Our guest blogger is Britt Gow, Hawkesdale P-12 College
|The Digital Learning Team congratuates Britt, winner of the Lindsay Thompson Fellowship at the 2014 Victorian Education Excellence Awards|
Teaching Unit 3 and 4 Biology for the first time in a small, rural school is a big responsibility. Although the class is small (only eight students), they are all keen to do their best and achieve an ATAR score that enables them to be accepted into the tertiary course of their choice, including nursing, physiotherapy and a Bachelor of Science. Although there are plenty of paper-based and online resources available, there are few other teachers in the local area to share ideas and teaching strategies with.
In Melbourne, beginning teachers have the advantage of the Biology Teacher’s Network and professional development at locations such as the Gene Technology Access Centre. Our class was invited to attend the “Body at War” program for the World Day of Immunology at GTAC this year. For our students, this means getting up at 4.00am, travelling up to one hour to the Warrnambool train station and then a three hour train trip, returning home at about 11.00pm, after the three hour return trip. Otherwise, an overnight excursion, staying at the Melbourne Metro YHA, which adds to the significant cost of travel.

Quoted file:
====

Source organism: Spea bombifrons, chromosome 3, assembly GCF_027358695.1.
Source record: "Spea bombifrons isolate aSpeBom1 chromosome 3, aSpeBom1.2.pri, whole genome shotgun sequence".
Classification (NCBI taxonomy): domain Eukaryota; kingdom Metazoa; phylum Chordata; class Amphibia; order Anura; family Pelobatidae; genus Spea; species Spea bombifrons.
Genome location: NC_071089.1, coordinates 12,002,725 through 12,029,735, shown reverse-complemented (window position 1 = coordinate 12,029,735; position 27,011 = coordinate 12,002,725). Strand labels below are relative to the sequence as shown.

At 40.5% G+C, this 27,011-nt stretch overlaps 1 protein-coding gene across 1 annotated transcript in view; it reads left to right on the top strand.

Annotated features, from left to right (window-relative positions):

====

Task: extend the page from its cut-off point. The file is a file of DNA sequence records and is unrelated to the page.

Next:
This year, our Year 12 Biology class has had two opportunities to participate in video-conferencing using the Polycom equipment, connecting with the Gene Technology Access Centre. There are several programs available, and we were able to access the “Signalling Molecules” and “Hendra Virus” workshops. Both sessions included hands-on activities and student worksheets, with resources provided well in advance by GTAC. Both presentations were delivered by experienced teachers, with excellent images, animations and explanations.
The excellent image quality and audio allowed the GTAC presenters to see and hear all that was happening in the classroom, asking and answering questions just as if they were in the science laboratory. Although students were, at first, a little reluctant to interact with the presenter, this is how they would react with a guest speaker in the classroom as well. Students agreed that both sessions were valuable learning experiences that assisted them to understand and apply biology concepts. For me, it is an excellent professional development opportunity that enhances my ability to teach the Unit 3/4 Biology course. And all without leaving Hawkesdale P12 College!
This post came from Britt’s global2 blog – Technoscience for teachers, which has some great advice about using ICT in the classroom.